A third common question is how much cost-sharing structures for beneficiaries should change. Will Medicare beneficiaries pay even more out of pocket in the future, and how will older adults living on fixed incomes afford this change? Will recent efforts to institute premium payments and more cost sharing for low-income Medicaid beneficiaries take hold on a wider scale? Research over many years has established that cost sharing can be a barrier to care for low-income people, and experience shows that it can be an administrative burden for clinicians and health care organizations to collect nominal cost-sharing amounts from low-income populations. The question of how much cost sharing is appropriate to eliminate unnecessary, expensive care, for which services, and at what income levels must be answered for both programs but is especially pressing for the low-income Medicaid population.
As states try different approaches to Medicaid through waivers or other means, will the increasing variation in Medicaid across states be a positive development, enabling states to customize Medicaid to their own circumstances, or a negative one, resulting in even greater inequity in coverage of the low-income population across the country?
Given the size of both programs, despite reforms, Medicare and Medicaid will continue to be a focus in annual budget deliberations. Typically, at the federal and state levels, policy makers choose to make selected spending reductions in many areas rather than major reductions in one area. When they can, policy makers prioritize reductions that affect the health care industry over those that directly affect beneficiaries. However, in both programs, and especially for Medicaid, in which payment rates are lower, much of the lower-hanging fruit may already have been picked. Reductions typically affect the rate of increase in payments while absolute cuts are rare. The scope and depth of reductions depend on how sharply and quickly spending accelerates and whether broader economic conditions put added pressure on policy makers to reduce spending. In any scenario, it is virtually guaranteed that both Medicare and Medicaid will be central to state and federal budget discussions every year.
Finally, both Medicare and Medicaid are changing their roles in the health care system to become more proactive forces for payment and delivery reform. Since 1983, when Medicare switched to the diagnosis related group system for hospital reimbursement, the program has sought to become a smarter bill payer. The goal of moving 90% of traditional Medicare reimbursements to alternative value-based payment arrangements by 2016 signals a new effort to use Medicare’s purchasing power to promote quality and reform the delivery of care. While it gets less attention, payment and delivery reform in Medicaid is also under way in virtually every state. Medicaid programs have also been increasingly aggressive purchasers of drugs. Although the 2 programs are housed in the same federal cabinet department, Health and Human Services, and the same agency, the Centers for Medicare & Medicaid Services, they have seldom coordinated purchasing and payment reform efforts. Together they have more than $1 trillion a year in purchasing power, and they are now pursuing common strategies in the form of ACOs, medical homes, managed care for chronically ill persons, and a variety of value-based payment options. A new Center for Medicare & Medicaid Innovation is now responsible for coordinating demonstration efforts in both programs.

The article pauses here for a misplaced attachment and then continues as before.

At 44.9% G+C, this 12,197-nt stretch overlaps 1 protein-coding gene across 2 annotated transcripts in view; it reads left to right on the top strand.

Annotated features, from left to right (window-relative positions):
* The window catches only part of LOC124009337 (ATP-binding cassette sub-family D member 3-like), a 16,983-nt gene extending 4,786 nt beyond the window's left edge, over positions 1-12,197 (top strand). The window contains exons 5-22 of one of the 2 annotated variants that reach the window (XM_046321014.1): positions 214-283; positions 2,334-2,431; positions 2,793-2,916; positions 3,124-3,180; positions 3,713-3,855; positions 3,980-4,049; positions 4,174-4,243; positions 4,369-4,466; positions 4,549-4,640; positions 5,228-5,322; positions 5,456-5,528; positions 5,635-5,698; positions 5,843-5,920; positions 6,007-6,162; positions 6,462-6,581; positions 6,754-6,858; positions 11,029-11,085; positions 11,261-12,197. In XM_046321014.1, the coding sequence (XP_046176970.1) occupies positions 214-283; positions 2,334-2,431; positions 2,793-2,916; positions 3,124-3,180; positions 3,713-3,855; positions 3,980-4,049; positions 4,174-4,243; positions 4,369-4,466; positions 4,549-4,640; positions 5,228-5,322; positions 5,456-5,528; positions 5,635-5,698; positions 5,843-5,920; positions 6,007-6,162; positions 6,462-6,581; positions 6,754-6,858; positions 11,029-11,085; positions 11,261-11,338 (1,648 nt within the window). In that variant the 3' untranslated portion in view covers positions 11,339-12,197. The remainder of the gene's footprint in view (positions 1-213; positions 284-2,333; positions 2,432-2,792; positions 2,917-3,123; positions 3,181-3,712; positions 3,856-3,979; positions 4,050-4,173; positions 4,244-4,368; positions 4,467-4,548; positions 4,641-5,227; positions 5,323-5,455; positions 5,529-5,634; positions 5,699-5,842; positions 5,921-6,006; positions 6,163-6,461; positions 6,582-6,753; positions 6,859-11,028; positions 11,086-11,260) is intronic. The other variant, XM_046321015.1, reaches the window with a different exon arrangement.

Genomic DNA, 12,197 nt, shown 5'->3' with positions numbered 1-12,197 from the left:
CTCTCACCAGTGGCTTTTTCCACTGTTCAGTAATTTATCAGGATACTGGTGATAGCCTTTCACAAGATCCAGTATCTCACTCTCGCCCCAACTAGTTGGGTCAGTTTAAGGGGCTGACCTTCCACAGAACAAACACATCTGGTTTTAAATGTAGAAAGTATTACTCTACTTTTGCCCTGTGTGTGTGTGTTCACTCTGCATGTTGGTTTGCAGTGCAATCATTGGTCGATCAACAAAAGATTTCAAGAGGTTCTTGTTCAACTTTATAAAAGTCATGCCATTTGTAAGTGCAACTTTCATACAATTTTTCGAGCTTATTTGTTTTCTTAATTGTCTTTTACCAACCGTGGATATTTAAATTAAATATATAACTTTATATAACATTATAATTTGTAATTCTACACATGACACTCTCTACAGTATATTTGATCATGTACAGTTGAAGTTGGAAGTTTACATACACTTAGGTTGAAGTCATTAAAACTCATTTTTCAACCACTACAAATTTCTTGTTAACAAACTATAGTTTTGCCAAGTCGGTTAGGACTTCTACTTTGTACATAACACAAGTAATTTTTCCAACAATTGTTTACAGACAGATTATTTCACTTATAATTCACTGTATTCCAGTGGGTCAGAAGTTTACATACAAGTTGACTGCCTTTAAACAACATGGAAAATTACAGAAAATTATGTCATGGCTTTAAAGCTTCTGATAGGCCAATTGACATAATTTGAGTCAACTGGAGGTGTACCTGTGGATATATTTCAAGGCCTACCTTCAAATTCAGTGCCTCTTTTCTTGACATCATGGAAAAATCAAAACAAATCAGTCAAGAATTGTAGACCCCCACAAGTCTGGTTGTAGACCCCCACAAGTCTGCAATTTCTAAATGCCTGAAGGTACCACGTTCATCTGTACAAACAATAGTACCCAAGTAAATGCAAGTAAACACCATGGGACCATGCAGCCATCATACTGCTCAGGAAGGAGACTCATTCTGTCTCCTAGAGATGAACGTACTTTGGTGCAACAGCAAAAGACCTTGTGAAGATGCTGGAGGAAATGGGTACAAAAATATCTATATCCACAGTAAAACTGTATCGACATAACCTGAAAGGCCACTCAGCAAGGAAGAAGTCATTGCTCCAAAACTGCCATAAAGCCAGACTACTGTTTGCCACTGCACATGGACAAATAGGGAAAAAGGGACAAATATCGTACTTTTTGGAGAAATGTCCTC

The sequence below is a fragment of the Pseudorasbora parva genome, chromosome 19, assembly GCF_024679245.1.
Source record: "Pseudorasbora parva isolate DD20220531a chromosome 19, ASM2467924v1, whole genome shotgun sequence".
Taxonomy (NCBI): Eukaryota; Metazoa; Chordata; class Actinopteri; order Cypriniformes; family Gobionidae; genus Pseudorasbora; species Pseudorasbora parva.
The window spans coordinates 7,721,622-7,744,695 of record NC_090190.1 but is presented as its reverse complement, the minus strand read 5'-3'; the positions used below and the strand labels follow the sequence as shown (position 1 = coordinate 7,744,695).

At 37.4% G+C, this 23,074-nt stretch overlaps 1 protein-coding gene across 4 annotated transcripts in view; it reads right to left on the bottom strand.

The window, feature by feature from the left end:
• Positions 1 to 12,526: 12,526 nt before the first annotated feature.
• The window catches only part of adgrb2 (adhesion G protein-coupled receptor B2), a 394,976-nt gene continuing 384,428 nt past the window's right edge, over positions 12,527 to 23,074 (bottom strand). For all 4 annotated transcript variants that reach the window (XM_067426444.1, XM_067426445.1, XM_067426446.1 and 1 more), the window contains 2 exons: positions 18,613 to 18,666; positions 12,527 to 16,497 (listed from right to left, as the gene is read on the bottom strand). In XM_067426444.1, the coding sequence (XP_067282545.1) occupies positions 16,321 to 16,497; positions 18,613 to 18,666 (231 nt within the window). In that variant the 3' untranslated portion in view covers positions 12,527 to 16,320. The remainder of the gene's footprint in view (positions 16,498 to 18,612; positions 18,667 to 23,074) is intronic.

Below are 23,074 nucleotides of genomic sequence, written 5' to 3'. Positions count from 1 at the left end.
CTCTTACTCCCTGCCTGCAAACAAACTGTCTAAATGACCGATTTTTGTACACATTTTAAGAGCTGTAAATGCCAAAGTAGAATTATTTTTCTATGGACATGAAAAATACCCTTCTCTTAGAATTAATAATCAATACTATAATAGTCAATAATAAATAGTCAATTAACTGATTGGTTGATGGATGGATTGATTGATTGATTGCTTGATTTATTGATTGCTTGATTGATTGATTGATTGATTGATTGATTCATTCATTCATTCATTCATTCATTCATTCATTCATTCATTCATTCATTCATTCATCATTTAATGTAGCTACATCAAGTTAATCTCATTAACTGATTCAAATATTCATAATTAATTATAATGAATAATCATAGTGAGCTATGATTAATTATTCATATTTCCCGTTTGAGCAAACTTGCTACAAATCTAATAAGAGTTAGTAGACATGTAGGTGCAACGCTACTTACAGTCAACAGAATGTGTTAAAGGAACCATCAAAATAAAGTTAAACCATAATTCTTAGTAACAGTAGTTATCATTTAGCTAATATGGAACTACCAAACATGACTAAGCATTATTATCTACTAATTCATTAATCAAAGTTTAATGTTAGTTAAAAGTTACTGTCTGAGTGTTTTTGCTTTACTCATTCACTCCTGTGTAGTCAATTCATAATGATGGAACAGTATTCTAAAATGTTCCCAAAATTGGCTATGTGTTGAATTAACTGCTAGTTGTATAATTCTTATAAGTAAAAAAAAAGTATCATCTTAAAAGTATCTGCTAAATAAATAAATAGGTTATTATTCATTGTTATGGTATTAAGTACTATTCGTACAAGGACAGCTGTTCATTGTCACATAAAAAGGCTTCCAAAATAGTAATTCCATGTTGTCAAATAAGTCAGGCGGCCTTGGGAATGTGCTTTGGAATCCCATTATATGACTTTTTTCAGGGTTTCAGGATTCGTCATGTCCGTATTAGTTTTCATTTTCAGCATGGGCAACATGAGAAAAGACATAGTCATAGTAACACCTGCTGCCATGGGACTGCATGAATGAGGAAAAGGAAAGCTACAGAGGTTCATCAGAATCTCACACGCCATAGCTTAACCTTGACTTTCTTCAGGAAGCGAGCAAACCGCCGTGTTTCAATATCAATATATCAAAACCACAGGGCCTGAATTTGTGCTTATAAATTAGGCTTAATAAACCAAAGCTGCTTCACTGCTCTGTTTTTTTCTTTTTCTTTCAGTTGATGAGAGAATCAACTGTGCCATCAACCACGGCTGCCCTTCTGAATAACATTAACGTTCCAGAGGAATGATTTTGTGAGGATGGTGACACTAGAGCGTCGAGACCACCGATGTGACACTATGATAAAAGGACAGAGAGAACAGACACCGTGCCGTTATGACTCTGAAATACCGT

Which of these delivery and payment changes will have staying power remains unknown. In general, these changes impose overall incentives to meet targets but do not necessarily change the underlying fee-for-service system. A great deal about the potential benefits of these changes will be learned through the independent evaluations being sponsored by the federal government. The private sector is generally regarded as the engine of innovation in the United States, but on the 50th anniversary of Medicare and Medicaid, health care’s 2 largest public health insurance programs are playing a much larger role in innovation in payment and delivery reform and reshaping the delivery of care for the future.
Corresponding Author: Drew Altman, PhD, 2400 Sand Hill Rd, Menlo Park, CA 94025 (firstname.lastname@example.org).
Author Contributions: Dr Altman had full access to all of the data in the study and takes responsibility for the integrity of the data and the accuracy of the data analysis.
Study concept and design: Altman, Frist.
Acquisition, analysis, or interpretation of data: Altman, Frist.
Drafting of the manuscript: Altman.
Critical revision of the manuscript for important intellectual content: Altman, Frist.
Study supervision: Altman, Frist.
Conflict of Interest Disclosures: The authors have completed and submitted the ICMJE Form for Disclosure of Potential Conflicts of Interest and none were reported.
Correction: This article was corrected online for a name misspelling on July 30, 2015.